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If you’ve ever eaten curry, you’re likely no stranger to turmeric.

Not only does this spice lend its distinct flavour and rich golden colour to delicious curry dishes, it’s also played an important role in ancient medical practices like Ayurveda and traditional Chinese medicine.

The use of turmeric dates back nearly 4000 years to the Vedic culture in India, where it was not only used as a culinary spice but had some religious significance as well, and was revered for its medicinal properties.

Susruta’s Ayurvedic Compendium, dating back to 250 BC, recommends an ointment containing turmeric to relieve the symptoms of food poisoning.

In more recent years, turmeric has made quite the comeback – and for good reason.

Science has now backed up many of the health claims that eastern medical practitioners have known for years. In fact, turmeric is now one of the most-well researched herbal remedies in the world, and has been used to treat a wide variety of health concerns.

The healing properties of turmeric can be attributed to its curcuminoids – namely curcumin, the main active ingredient.

Note that much of the research has been done using turmeric extracts that are standardized to contain a high amount of curcumin.

While using turmeric as a culinary spice in recipes would still provide some antioxidant and anti-inflammatory benefit, in order to experience the full effects listed below you would want to supplement with a standardized extract found in many health food stores.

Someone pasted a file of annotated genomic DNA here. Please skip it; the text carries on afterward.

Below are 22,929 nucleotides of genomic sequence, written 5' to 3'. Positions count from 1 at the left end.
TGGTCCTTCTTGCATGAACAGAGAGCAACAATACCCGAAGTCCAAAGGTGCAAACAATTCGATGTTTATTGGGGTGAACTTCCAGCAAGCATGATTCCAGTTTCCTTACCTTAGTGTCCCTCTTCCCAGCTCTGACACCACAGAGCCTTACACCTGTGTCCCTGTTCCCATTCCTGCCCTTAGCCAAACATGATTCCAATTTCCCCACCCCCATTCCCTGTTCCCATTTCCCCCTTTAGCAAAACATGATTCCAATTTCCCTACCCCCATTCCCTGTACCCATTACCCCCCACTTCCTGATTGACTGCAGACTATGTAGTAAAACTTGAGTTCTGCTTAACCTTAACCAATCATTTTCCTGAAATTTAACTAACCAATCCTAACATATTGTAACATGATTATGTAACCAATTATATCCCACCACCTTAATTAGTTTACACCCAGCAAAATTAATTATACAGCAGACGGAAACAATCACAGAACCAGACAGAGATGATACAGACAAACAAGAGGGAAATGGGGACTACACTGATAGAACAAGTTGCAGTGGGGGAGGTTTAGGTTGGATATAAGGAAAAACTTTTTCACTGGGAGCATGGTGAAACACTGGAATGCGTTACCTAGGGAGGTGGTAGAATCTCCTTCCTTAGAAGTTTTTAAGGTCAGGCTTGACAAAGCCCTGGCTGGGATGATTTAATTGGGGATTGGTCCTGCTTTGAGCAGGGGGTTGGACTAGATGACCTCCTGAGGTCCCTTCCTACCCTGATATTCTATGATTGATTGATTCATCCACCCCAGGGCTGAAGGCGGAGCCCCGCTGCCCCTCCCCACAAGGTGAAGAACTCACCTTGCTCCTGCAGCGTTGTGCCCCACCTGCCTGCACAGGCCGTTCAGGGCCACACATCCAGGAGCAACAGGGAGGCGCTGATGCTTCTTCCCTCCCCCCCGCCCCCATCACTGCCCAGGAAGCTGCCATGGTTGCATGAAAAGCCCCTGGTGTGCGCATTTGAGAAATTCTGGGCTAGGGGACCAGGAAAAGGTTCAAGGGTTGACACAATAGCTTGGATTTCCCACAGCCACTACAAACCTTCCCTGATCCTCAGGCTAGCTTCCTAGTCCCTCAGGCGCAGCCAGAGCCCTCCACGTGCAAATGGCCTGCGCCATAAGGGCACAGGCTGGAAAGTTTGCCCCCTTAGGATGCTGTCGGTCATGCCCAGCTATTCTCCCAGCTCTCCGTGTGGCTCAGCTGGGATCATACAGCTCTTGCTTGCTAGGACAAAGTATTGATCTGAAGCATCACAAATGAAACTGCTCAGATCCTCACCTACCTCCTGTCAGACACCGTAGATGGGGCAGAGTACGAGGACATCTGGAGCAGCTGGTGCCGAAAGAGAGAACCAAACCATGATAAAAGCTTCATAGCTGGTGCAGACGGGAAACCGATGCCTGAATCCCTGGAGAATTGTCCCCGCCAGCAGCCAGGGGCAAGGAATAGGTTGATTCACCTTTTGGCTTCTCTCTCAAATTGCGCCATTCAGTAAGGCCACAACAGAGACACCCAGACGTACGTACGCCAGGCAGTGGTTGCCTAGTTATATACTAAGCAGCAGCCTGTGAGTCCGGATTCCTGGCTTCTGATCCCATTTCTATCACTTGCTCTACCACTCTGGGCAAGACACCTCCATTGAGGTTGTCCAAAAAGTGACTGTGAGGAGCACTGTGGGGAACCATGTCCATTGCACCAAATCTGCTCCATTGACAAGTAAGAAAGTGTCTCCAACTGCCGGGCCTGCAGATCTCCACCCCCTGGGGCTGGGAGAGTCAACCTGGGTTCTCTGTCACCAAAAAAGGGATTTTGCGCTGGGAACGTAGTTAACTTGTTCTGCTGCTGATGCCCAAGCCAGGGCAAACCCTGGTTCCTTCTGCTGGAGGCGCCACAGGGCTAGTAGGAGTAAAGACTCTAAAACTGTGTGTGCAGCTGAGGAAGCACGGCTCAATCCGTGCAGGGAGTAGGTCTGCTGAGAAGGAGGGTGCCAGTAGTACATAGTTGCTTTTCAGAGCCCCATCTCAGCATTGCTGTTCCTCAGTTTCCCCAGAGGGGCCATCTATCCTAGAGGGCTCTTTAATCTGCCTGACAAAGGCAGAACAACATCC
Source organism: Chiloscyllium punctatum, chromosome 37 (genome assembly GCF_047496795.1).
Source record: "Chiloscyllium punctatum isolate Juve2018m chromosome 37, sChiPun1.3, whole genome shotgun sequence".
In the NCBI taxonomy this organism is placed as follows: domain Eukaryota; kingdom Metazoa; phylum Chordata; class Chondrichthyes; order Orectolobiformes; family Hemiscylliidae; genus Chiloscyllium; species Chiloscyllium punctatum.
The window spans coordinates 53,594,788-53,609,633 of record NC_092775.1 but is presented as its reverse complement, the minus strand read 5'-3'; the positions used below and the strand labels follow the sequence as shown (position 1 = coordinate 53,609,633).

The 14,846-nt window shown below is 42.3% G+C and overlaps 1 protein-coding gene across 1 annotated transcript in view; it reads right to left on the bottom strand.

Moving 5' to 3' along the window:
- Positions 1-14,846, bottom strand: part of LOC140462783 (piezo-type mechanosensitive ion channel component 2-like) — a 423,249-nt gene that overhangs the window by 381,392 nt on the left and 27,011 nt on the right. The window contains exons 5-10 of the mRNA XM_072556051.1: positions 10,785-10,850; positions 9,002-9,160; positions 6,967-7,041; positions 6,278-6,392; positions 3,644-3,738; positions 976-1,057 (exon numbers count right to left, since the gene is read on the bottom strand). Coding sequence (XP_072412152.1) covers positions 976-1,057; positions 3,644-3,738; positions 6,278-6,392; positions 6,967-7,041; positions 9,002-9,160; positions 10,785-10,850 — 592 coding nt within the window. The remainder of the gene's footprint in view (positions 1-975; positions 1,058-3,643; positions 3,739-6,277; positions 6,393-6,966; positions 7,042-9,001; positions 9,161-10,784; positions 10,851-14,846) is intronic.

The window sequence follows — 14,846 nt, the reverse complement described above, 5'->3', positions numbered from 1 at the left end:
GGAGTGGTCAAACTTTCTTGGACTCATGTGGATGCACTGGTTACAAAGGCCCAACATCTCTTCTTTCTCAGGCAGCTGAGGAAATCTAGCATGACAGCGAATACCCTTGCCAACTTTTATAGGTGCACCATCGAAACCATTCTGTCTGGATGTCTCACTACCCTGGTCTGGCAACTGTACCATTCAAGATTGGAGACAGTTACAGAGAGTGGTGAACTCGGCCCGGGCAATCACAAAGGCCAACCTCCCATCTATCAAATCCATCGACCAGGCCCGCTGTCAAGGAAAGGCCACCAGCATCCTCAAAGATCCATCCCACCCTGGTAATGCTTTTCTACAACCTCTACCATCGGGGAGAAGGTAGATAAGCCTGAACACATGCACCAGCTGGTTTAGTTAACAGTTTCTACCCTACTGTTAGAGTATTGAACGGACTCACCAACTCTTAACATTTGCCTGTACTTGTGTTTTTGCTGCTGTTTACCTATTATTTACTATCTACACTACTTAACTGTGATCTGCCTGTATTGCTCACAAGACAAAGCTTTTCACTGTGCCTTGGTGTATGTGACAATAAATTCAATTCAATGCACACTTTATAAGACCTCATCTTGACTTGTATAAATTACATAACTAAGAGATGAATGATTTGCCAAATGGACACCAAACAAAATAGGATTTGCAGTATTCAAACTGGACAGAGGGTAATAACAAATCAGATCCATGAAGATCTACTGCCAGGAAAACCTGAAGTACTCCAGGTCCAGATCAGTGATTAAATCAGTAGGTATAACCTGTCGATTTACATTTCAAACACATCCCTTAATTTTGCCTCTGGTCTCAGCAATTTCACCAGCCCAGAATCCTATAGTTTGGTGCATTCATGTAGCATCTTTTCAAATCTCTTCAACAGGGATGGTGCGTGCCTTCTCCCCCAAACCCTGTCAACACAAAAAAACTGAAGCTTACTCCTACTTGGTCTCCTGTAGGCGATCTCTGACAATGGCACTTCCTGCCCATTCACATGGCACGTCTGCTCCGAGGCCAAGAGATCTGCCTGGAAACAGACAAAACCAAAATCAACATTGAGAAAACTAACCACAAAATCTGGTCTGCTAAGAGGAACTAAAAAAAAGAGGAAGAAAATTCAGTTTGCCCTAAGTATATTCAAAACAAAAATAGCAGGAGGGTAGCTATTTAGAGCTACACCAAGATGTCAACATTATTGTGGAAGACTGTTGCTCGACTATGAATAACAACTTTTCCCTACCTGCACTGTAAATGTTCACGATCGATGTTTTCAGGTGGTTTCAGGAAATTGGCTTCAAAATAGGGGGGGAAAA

Here are some of the key benefits of turmeric:

It’s an Anti-Inflammatory Powerhouse.

Chronic inflammation is a known contributor to many common Western diseases including heart disease, cancer, metabolic syndrome, inflammatory bowel disease and various others. Curcumin has been shown to inhibit NF-kB, a molecule that turns on genes related to inflammation and believed to play a major role in many chronic diseases. It’s also been shown to be as effective as some anti-inflammatory drugs.

It’s an Antioxidant.

Antioxidants are beneficial because they neutralize the free radicals that cause tissue damage and accelerate the aging process in the body. Not only does turmeric acts as an antioxidant itself, but it also stimulates the body’s own innate antioxidant production.

It Supports Brain Health.

Curcumin can boost levels of the hormone Brain-Derived Neurotrophic Factor (BDNF), which increases the growth of new neurons and fights various degenerative processes in the brain. Many common brain disorders including depression and Alzheimer’s disease have been linked to decreased levels of this hormone.

It Relieves Arthritis Pain.

Arthritis is a common disorder characterized by joint inflammation. Given that curcumin is a potent anti-inflammatory compound, it makes sense that it could help with arthritic pain. In fact, various studies show that it can help treat symptoms of both osteoarthritis and rheumatoid arthritis.

 

Elaine Brisebois
About the Author

Elaine is a Certified Nutritionist and Women’s Health Coach. She works with clients across the globe to help them improve their health and relationship with food. Elaine believes in a real food approach to health that is rooted in optimizing digestion and includes ongoing and intelligent cleansing. You can download her FREE Hip, Healthy & Holistic Makeover Guide to learn 5 simple things you can do every day to lose weight, increase energy, kick cravings, and feel beautiful inside & out.